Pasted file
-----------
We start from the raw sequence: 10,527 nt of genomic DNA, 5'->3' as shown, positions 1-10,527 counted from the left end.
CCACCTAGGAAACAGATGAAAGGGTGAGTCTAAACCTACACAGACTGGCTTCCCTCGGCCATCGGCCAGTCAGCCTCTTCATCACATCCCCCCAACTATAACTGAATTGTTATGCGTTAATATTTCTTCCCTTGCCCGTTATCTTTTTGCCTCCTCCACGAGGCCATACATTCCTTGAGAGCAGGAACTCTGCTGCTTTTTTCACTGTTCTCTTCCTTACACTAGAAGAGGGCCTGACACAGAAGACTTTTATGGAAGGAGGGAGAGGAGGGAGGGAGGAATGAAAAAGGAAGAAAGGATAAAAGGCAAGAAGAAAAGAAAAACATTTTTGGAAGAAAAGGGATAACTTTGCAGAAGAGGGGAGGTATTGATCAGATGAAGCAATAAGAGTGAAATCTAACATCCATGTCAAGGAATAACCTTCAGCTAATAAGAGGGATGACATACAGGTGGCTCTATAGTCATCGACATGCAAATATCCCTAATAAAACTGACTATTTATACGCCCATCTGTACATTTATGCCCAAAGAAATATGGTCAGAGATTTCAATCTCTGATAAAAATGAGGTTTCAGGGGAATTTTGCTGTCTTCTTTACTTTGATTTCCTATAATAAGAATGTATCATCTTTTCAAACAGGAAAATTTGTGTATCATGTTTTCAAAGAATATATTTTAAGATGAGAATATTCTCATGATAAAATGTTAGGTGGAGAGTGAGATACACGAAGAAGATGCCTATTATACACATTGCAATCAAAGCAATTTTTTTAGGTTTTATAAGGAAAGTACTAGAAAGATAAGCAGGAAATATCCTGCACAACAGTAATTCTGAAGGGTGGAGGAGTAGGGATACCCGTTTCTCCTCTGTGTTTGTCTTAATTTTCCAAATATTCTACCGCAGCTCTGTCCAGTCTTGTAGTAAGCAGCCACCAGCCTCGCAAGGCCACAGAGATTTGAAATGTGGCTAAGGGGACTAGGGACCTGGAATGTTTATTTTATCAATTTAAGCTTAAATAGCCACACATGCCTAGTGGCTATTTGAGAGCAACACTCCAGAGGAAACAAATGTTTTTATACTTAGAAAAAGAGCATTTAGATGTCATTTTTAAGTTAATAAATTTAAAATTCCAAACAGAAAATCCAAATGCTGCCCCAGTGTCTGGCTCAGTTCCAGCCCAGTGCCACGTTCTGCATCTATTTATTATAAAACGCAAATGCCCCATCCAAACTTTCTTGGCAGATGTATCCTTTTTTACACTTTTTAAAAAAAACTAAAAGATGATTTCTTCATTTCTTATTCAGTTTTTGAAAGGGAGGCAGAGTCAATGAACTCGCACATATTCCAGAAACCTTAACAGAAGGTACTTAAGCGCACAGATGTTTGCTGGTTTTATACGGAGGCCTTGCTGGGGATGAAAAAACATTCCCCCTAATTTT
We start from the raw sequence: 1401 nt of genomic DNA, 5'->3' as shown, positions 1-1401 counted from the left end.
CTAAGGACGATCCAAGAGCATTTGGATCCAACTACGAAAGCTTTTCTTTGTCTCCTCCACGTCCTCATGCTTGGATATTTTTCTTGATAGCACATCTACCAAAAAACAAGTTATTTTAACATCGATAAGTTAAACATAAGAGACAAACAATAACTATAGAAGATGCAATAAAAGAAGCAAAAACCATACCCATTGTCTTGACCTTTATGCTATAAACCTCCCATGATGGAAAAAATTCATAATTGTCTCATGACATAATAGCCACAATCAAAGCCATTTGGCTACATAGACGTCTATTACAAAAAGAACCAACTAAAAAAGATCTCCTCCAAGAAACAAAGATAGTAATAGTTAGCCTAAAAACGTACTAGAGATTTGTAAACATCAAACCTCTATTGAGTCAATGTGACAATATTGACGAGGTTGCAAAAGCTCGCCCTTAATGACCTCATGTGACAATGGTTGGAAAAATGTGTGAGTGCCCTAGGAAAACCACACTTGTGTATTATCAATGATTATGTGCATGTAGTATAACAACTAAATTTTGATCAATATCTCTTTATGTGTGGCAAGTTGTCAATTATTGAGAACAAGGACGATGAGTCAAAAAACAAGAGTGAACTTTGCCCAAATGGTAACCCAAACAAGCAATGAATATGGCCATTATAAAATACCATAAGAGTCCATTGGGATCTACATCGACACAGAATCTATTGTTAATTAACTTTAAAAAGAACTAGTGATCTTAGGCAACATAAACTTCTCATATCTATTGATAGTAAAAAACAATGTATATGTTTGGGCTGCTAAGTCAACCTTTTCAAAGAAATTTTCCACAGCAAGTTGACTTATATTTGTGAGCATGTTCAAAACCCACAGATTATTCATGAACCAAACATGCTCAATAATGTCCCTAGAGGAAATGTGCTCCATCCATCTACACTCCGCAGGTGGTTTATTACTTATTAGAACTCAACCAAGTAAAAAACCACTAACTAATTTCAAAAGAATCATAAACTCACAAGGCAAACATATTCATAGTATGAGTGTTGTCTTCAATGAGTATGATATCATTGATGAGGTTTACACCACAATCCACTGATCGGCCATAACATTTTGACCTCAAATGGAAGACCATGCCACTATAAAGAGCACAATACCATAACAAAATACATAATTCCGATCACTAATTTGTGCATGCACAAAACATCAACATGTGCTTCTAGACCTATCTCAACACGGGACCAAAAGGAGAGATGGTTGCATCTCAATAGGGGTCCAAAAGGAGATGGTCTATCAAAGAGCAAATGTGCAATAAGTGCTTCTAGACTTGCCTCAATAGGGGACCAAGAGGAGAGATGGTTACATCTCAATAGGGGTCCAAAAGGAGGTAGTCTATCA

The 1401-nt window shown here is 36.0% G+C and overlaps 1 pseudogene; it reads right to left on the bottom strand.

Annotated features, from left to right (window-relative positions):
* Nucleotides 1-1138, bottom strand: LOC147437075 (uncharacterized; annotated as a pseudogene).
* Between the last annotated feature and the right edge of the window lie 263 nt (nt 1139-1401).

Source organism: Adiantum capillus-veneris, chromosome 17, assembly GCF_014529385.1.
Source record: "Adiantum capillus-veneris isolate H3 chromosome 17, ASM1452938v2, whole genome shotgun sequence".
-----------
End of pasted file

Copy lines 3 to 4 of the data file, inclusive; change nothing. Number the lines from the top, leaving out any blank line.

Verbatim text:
We start from the raw sequence: 1401 nt of genomic DNA, 5'->3' as shown, positions 1-1401 counted from the left end.
CTAAGGACGATCCAAGAGCATTTGGATCCAACTACGAAAGCTTTTCTTTGTCTCCTCCACGTCCTCATGCTTGGATATTTTTCTTGATAGCACATCTACCAAAAAACAAGTTATTTTAACATCGATAAGTTAAACATAAGAGACAAACAATAACTATAGAAGATGCAATAAAAGAAGCAAAAACCATACCCATTGTCTTGACCTTTATGCTATAAACCTCCCATGATGGAAAAAATTCATAATTGTCTCATGACATAATAGCCACAATCAAAGCCATTTGGCTACATAGACGTCTATTACAAAAAGAACCAACTAAAAAAGATCTCCTCCAAGAAACAAAGATAGTAATAGTTAGCCTAAAAACGTACTAGAGATTTGTAAACATCAAACCTCTATTGAGTCAATGTGACAATATTGACGAGGTTGCAAAAGCTCGCCCTTAATGACCTCATGTGACAATGGTTGGAAAAATGTGTGAGTGCCCTAGGAAAACCACACTTGTGTATTATCAATGATTATGTGCATGTAGTATAACAACTAAATTTTGATCAATATCTCTTTATGTGTGGCAAGTTGTCAATTATTGAGAACAAGGACGATGAGTCAAAAAACAAGAGTGAACTTTGCCCAAATGGTAACCCAAACAAGCAATGAATATGGCCATTATAAAATACCATAAGAGTCCATTGGGATCTACATCGACACAGAATCTATTGTTAATTAACTTTAAAAAGAACTAGTGATCTTAGGCAACATAAACTTCTCATATCTATTGATAGTAAAAAACAATGTATATGTTTGGGCTGCTAAGTCAACCTTTTCAAAGAAATTTTCCACAGCAAGTTGACTTATATTTGTGAGCATGTTCAAAACCCACAGATTATTCATGAACCAAACATGCTCAATAATGTCCCTAGAGGAAATGTGCTCCATCCATCTACACTCCGCAGGTGGTTTATTACTTATTAGAACTCAACCAAGTAAAAAACCACTAACTAATTTCAAAAGAATCATAAACTCACAAGGCAAACATATTCATAGTATGAGTGTTGTCTTCAATGAGTATGATATCATTGATGAGGTTTACACCACAATCCACTGATCGGCCATAACATTTTGACCTCAAATGGAAGACCATGCCACTATAAAGAGCACAATACCATAACAAAATACATAATTCCGATCACTAATTTGTGCATGCACAAAACATCAACATGTGCTTCTAGACCTATCTCAACACGGGACCAAAAGGAGAGATGGTTGCATCTCAATAGGGGTCCAAAAGGAGATGGTCTATCAAAGAGCAAATGTGCAATAAGTGCTTCTAGACTTGCCTCAATAGGGGACCAAGAGGAGAGATGGTTACATCTCAATAGGGGTCCAAAAGGAGGTAGTCTATCA